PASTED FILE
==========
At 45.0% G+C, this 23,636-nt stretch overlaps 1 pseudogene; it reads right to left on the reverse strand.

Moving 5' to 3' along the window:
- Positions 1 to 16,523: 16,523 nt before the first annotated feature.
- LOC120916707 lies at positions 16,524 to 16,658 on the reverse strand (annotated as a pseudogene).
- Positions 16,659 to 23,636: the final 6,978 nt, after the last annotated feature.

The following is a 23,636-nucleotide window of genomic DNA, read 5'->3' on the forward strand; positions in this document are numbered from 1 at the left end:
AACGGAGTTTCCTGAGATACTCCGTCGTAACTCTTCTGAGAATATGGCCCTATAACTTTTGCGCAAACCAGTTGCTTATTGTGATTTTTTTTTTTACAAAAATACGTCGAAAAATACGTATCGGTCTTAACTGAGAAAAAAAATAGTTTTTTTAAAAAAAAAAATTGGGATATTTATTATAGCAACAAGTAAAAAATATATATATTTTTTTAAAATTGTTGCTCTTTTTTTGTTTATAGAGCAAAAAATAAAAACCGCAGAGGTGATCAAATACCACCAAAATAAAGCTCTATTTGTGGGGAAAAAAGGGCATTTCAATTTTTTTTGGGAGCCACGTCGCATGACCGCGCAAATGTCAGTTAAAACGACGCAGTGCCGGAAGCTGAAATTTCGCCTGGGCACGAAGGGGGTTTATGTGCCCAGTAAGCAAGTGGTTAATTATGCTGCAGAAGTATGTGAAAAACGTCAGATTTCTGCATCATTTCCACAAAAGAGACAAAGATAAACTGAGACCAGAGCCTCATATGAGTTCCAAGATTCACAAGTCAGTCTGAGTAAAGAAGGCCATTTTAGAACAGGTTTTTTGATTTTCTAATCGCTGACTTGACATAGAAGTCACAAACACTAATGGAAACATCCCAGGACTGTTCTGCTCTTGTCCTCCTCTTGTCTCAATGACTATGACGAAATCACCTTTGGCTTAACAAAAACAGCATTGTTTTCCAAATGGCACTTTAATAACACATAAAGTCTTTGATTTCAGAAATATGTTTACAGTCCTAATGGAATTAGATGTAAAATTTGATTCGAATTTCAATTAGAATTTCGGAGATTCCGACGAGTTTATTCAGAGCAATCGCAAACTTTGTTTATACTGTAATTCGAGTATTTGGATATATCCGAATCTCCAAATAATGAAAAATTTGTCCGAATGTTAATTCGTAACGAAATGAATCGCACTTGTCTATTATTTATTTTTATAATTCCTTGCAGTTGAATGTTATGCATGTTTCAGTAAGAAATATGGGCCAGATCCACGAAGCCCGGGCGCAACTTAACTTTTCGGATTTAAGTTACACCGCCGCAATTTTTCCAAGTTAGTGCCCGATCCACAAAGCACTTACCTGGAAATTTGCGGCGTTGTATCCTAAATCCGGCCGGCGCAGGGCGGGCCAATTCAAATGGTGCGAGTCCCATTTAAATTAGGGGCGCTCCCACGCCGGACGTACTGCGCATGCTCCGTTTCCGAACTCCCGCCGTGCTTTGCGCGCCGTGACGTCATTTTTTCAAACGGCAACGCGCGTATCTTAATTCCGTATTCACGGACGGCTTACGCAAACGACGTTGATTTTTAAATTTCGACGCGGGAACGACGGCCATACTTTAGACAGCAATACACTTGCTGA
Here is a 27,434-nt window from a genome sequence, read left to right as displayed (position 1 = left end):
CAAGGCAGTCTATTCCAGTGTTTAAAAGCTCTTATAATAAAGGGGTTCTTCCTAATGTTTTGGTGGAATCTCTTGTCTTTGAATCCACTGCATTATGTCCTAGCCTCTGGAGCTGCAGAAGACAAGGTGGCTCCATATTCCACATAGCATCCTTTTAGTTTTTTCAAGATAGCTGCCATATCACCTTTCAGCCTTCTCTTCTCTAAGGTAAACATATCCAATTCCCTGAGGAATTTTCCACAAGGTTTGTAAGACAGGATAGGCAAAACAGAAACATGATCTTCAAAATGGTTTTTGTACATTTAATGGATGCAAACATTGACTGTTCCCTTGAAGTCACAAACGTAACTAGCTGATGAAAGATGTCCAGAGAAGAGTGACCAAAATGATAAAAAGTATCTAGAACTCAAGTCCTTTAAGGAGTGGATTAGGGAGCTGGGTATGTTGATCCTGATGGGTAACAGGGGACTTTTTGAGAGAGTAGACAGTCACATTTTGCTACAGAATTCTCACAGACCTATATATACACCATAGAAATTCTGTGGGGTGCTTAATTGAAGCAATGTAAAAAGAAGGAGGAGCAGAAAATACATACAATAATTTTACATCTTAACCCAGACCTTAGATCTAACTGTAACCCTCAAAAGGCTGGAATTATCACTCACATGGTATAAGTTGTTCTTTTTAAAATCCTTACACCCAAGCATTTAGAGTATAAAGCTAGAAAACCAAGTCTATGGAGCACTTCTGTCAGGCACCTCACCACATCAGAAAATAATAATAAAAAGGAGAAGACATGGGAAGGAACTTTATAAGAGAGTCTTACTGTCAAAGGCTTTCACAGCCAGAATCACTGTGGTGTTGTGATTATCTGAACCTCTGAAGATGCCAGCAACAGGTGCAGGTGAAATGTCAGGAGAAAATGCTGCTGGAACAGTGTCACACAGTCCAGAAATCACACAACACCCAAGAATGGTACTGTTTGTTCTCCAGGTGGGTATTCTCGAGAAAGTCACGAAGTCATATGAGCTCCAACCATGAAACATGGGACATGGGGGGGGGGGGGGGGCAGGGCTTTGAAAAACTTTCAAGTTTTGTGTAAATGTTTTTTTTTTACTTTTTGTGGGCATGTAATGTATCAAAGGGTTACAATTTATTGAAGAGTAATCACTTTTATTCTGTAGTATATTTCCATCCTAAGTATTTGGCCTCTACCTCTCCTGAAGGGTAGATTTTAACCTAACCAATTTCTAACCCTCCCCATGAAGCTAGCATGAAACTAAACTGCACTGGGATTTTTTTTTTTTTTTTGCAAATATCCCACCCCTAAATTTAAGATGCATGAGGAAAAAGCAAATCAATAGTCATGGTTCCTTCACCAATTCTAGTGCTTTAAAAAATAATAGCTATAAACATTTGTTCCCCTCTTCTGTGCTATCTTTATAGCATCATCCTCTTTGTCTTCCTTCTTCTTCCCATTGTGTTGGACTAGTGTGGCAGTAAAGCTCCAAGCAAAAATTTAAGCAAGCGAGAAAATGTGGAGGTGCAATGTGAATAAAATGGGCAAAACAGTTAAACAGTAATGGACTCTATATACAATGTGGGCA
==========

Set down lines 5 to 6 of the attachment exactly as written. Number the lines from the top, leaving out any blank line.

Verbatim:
- Positions 16,659 to 23,636: the final 6,978 nt, after the last annotated feature.

The following is a 23,636-nucleotide window of genomic DNA, read 5'->3' on the forward strand; positions in this document are numbered from 1 at the left end: